A team of scientists from the University of Oviedo used an intensive poultry farm in Asturias with 55,000 hens and an output of more than 13 million eggs per year as a model for the study. The effects of intensive egg production were analyzed across 18 environmental categories, including “ozone depletion, climate change, terrestrial acidification, human toxicity, and land occupation.”
“The most affected have been the transformation of the natural earth and the water and land toxicity,” said Amanda Laca, a researcher at the university’s Department of Chemical Engineering and Environmental Technology.
Feed production for egg-laying hens was identified as one of the most harmful categories. According to one study conducted by the Department of Animal Science at the University for Development Studies in Ghana, soybeans account for the majority of food consumed by egg-laying hens on industrial farms. “Of all plant protein sources,” the study says, “soybean cultivation alone occupies most land needed for production of animal products,” which may indicate why feed production for hens was so highly ranked for environmental impact.
Another factor the researchers highlighted was the replacement of “elder hens by new [egg] layers.” While the lifespan of an average chicken is five to eight years, on factory farms most hens are considered “spent” after just one to two years. Hens whose egg production has dwindled are considered unprofitable by the industry and are often sent to slaughter so that they can be replaced with new layers. “An increase in the useful life of the layers would contribute to reduce the derived impacts, although this factor must be treated together with economic and productive aspects,” suggested Adriana Laca, Professor at the University of Oviedo.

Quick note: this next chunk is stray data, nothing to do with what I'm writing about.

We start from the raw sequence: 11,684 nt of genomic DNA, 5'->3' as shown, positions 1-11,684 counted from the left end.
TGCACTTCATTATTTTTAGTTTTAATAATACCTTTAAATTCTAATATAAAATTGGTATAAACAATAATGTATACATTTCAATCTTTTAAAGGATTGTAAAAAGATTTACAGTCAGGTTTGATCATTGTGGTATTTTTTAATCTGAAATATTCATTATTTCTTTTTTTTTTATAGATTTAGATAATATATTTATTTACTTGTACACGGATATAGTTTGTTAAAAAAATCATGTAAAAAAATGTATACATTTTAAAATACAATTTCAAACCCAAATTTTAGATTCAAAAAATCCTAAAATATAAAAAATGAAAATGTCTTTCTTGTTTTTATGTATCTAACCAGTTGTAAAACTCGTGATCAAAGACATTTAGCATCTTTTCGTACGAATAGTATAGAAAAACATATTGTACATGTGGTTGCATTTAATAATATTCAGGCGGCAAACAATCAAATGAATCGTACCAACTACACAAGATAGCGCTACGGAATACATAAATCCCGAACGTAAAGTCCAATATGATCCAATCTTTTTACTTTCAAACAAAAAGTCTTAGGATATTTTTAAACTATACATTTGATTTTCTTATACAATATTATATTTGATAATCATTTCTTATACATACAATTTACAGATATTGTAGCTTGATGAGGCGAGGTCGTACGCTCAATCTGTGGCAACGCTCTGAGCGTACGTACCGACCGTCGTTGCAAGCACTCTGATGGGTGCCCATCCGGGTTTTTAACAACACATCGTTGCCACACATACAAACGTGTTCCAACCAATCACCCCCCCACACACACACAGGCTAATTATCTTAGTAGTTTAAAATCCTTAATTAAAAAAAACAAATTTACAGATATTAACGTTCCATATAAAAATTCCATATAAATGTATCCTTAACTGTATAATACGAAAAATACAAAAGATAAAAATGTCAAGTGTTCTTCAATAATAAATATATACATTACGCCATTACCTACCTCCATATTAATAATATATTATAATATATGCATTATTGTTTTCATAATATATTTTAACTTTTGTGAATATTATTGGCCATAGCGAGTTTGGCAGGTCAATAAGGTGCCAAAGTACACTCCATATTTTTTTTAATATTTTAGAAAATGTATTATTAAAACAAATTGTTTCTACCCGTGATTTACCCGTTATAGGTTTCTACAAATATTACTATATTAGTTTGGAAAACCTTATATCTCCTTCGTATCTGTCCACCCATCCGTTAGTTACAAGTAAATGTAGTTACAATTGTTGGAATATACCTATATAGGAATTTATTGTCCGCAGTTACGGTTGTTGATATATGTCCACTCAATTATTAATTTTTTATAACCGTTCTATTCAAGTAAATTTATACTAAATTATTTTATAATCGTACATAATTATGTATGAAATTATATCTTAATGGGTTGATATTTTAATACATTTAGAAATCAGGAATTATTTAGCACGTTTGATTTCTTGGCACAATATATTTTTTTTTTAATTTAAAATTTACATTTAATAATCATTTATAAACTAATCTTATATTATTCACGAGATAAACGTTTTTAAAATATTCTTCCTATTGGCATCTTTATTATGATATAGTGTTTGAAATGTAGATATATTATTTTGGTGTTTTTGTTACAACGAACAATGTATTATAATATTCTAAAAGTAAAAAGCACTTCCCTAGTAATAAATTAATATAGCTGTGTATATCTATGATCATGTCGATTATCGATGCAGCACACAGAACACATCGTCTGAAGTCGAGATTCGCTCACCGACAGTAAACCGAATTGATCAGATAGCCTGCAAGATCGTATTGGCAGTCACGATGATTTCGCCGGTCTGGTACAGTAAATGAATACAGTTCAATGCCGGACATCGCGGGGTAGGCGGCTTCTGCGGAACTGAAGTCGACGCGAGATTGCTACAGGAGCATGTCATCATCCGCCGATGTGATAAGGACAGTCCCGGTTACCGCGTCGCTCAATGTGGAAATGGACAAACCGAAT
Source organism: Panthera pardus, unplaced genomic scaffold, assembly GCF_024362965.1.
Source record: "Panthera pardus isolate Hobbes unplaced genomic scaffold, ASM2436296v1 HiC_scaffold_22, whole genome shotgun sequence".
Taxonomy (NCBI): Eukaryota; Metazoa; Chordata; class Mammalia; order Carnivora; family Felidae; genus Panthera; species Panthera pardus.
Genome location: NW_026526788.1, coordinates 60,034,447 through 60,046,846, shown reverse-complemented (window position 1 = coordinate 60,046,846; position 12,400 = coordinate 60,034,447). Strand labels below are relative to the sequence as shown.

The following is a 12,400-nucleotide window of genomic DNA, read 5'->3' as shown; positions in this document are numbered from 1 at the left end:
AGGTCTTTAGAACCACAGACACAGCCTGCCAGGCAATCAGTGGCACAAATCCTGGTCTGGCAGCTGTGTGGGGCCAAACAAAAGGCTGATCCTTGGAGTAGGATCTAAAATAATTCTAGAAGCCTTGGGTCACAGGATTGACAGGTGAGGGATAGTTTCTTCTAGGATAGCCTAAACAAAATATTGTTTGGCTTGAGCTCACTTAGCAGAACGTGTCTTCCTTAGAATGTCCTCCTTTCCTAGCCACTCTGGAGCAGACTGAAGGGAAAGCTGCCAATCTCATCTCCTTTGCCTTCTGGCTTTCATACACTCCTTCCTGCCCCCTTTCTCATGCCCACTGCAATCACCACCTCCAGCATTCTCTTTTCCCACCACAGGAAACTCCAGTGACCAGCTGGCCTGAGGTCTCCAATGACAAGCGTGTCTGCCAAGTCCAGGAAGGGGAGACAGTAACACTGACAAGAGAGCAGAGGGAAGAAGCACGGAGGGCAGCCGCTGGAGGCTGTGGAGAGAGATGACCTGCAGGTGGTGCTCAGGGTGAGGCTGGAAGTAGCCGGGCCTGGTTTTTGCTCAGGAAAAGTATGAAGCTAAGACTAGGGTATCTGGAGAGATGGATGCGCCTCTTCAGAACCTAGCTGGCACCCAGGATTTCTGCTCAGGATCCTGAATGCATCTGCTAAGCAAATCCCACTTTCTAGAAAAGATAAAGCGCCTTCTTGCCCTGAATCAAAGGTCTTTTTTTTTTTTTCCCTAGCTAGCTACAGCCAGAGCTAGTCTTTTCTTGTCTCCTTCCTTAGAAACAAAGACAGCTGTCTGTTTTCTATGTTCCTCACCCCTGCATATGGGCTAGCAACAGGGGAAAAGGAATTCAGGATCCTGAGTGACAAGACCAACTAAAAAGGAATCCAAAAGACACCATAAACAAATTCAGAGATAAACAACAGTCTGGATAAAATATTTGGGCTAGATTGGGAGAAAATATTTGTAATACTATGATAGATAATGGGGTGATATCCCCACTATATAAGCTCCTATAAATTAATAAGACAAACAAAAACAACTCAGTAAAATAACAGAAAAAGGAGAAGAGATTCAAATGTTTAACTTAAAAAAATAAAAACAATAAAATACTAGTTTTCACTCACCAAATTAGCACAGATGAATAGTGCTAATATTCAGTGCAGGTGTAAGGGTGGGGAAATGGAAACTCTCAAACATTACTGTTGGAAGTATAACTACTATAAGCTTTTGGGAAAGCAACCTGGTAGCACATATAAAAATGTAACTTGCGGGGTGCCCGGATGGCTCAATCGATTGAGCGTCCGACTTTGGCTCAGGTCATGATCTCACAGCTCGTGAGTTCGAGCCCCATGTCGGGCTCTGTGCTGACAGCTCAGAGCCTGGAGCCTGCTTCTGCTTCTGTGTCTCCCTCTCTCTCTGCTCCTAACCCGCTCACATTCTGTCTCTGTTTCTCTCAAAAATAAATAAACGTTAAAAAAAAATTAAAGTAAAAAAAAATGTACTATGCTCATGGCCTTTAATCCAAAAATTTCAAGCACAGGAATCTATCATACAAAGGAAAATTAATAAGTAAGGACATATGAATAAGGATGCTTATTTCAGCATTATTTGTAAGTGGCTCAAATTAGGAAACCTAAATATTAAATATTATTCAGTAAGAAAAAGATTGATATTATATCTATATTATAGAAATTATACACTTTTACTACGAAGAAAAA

The environmental cost of manufacturing packaging materials for egg cartons was also highlighted as being harmful to the environment while the transport of eggs and hens ranked relatively low compared to other factors.
According to the Laca, the average carbon footprint of one dozen eggs is 2.7 kilograms of carbon dioxide equivalent, “a value similar to other basic foods of animal origin such as milk and much lower than that of veal, pork, or lamb.”
Notably, the demand for vegan egg replacers, such as Follow Your Heart’s vegan eggs, which are kinder to the planet and hens, is on the rise. Last year, a study published by Meticulous Market Research titled “Egg Replacement Ingredients Market – Global Opportunity Analysis and Industry Forecasts to 2022“ predicted that the vegan egg replacer market will reach 1.152 million USD by 2022.